Up until 1940 Piet Mondrian’s work with its significant light-dark contrasts follows the tradition of Symbolism. However, the more realistic and factual approach already hints at the naturalist period to come. Mondrian already plays in his early works with the field of tension of upwards striving, broad compositions as well as with the effect of individually chosen picture formats. He adopts these dense, atmospheric moods from the Hague School.

In 1900 Mondrian buys himself a bicycle with which he rides along the small Het Gein River in the southern parts of Amsterdam, finding his image subjects. In 1904 he moves to Brabant where, inspired by the entirely different landscape of heath and arable land, detaches himself from the Dutch painting tradition and the palette of atmospheric painting. After his return to Amsterdam Mondrian begins a form of serial work that was absolutely common in the Hague School: the achievement of absolute virtuosity through repetition of the subject.

Reflections and series

After 1905 Mondrian integrates mirror effects into his landscape paintings. Thus the relation between image details, colours and shapes becomes the actual picture theme. Next to this balance between surface and shape the image detail gains an equally significant importance. The artist begins to determine both format and detail only after he has already largely decided on the subject. This method of stating the internal pictorial relationships more precisely continues up until his neo-plastic period in the 1920’s. In 1909 an exhibition is held in the Stedelijk Museum in Amsterdam where Mondrian presents the results of his recent artistic developments from naturalistic atmospheric painting to the latest post impressionist expressive art.


After the Amsterdam exhibition Mondrian retreats to the seaside Resort of Domburg in Zeeland where his palette significantly lightens up. Dunes, sea, churches and lighthouses become the central themes of that time wherein the artist detaches the subject from their contextual landscapes. His deserted landscapes don’t reveal any spatial depth. At this time he develops the series of the Westkappelle lighthouse, a former gothic church tower, which had been converted into a lighthouse. Mondrian emphasises the heaviness and strictness of the building and focuses on the power of the vertical.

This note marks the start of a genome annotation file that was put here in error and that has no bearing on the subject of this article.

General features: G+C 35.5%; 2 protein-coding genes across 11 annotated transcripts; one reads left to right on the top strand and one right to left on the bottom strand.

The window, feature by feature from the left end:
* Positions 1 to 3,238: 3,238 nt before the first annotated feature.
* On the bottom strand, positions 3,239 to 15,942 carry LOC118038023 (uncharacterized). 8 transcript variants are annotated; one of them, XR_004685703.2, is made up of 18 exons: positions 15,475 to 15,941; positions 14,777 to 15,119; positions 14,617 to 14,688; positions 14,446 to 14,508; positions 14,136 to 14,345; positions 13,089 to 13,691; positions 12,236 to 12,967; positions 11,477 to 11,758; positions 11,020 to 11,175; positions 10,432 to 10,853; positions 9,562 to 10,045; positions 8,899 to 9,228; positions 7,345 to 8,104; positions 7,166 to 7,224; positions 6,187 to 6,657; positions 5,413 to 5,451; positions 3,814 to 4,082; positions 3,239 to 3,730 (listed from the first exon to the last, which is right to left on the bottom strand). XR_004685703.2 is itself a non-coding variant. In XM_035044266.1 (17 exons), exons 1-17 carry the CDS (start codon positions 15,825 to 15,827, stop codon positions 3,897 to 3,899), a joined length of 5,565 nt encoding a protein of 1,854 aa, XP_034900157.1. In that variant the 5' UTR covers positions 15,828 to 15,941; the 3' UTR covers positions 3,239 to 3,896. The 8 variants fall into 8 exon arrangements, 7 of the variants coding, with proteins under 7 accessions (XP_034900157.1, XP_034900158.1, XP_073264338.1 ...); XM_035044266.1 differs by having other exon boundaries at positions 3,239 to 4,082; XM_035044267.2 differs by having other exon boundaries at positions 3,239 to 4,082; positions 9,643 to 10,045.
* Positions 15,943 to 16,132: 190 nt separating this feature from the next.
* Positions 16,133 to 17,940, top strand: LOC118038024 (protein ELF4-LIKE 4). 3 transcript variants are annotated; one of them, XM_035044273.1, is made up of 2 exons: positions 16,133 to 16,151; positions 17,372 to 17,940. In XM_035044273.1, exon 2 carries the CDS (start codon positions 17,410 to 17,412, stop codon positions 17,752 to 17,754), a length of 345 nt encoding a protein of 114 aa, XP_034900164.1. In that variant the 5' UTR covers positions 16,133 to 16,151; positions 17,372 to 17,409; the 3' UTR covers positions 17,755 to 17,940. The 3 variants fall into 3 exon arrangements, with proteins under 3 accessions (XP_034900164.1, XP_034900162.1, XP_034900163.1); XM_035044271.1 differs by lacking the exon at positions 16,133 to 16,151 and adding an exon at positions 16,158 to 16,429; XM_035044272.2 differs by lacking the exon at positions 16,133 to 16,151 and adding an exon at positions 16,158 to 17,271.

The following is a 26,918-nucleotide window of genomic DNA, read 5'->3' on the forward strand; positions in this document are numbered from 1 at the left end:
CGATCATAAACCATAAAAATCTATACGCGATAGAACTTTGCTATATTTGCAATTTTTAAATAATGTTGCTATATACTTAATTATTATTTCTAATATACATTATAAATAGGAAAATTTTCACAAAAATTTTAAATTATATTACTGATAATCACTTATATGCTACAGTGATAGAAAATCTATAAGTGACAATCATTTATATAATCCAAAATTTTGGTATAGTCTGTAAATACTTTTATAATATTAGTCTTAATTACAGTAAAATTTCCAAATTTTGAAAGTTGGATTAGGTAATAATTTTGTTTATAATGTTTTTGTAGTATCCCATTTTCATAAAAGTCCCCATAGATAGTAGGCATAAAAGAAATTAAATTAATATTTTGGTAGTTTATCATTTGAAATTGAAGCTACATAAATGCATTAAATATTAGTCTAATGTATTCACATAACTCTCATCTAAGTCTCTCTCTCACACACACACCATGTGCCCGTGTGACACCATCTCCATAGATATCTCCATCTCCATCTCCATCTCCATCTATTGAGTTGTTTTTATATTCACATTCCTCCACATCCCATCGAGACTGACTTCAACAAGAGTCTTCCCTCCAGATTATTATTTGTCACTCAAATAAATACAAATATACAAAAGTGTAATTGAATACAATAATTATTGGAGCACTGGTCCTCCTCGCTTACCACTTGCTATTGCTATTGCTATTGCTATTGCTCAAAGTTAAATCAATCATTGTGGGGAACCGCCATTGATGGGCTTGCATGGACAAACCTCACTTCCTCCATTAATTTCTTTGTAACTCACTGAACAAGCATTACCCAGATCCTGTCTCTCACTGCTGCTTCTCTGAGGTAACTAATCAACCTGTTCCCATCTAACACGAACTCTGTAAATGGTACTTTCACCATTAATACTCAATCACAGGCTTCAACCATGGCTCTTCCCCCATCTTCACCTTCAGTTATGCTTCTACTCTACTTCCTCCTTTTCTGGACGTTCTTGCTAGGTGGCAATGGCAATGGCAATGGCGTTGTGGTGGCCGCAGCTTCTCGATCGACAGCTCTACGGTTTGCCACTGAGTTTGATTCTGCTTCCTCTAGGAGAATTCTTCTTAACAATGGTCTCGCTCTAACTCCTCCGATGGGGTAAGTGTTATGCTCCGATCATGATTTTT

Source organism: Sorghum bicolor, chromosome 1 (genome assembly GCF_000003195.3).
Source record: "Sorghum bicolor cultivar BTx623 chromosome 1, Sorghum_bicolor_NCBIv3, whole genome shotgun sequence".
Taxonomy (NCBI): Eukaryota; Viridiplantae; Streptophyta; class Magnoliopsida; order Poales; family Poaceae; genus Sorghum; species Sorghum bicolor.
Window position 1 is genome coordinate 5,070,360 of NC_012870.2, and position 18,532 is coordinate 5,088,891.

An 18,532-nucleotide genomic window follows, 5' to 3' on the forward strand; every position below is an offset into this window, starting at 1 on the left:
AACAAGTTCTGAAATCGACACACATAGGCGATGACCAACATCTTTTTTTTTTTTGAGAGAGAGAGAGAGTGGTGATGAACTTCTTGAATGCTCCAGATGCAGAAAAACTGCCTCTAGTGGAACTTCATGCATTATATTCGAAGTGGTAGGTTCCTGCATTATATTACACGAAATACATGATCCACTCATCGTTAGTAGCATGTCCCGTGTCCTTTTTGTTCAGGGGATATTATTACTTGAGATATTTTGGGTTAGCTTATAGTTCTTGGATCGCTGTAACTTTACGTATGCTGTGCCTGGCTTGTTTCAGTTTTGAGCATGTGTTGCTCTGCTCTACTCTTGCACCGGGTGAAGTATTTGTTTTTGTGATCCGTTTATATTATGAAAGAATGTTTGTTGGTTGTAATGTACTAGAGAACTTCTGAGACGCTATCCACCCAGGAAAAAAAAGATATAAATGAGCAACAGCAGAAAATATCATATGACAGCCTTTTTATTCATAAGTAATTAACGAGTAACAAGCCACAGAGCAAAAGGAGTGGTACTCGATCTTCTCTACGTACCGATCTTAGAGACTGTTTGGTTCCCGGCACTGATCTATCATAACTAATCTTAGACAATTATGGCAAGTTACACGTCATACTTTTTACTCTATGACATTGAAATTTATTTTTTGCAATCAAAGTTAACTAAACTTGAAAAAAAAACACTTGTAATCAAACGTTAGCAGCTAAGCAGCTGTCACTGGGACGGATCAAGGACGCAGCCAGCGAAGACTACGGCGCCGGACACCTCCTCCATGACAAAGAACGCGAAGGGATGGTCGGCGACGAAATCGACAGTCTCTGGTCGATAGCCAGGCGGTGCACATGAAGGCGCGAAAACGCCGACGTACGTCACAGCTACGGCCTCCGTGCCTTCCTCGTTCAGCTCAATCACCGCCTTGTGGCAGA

The discovery of Cubism

In 1911 the artist moves to Paris where he has the opportunity to study the works of Gleizes, Delaunay, Léger, Cézanne, Braque and Picasso. This influence leads to a turning point in his work, marked by Still life with Ginger pot 2. Mondrian lets go of all the stylistic features he had developed in previous years. At the same time with this new found contrast of colour and line going one step further than Picasso whose analytical Cubism was Mondrian’s role model.

Five trees

In 1912 Mondrian eventually begins for the first time to entirely dematerialise the subject. The linear structure of a tree which he had previously studied accurately is now slowly translated into its last version, showing the tree with only curved lines. This example of the five trees symbolises Mondrian’s way into abstract art. In these five versions, which were completed over four years, the gradual change in Mondrian’s image understanding becomes obvious: from the window of the visual world to a self-contained image space.

Up until 1914 Mondrian primarily experiments with differing techniques in order to examine certain aspects of the subject, concentrating on colours such as grey and ochre that allow him to focus exclusively on the use of the line as an independent, motion and rhythm expressing creative tool. In Paris he is particularly fascinated by architectural elements such as gables, walls of demolished buildings or fire walls with bill boards, focussing on the surfaces, lines and rhythm of it all: “I construct lines and colour combinations on a surface with the aim of depicting the general beauty. Nature inspires me to create something: however, I want to get as close to the truth as possible and therefore I abstract all concrete until I get to the foundation of things.”

The oval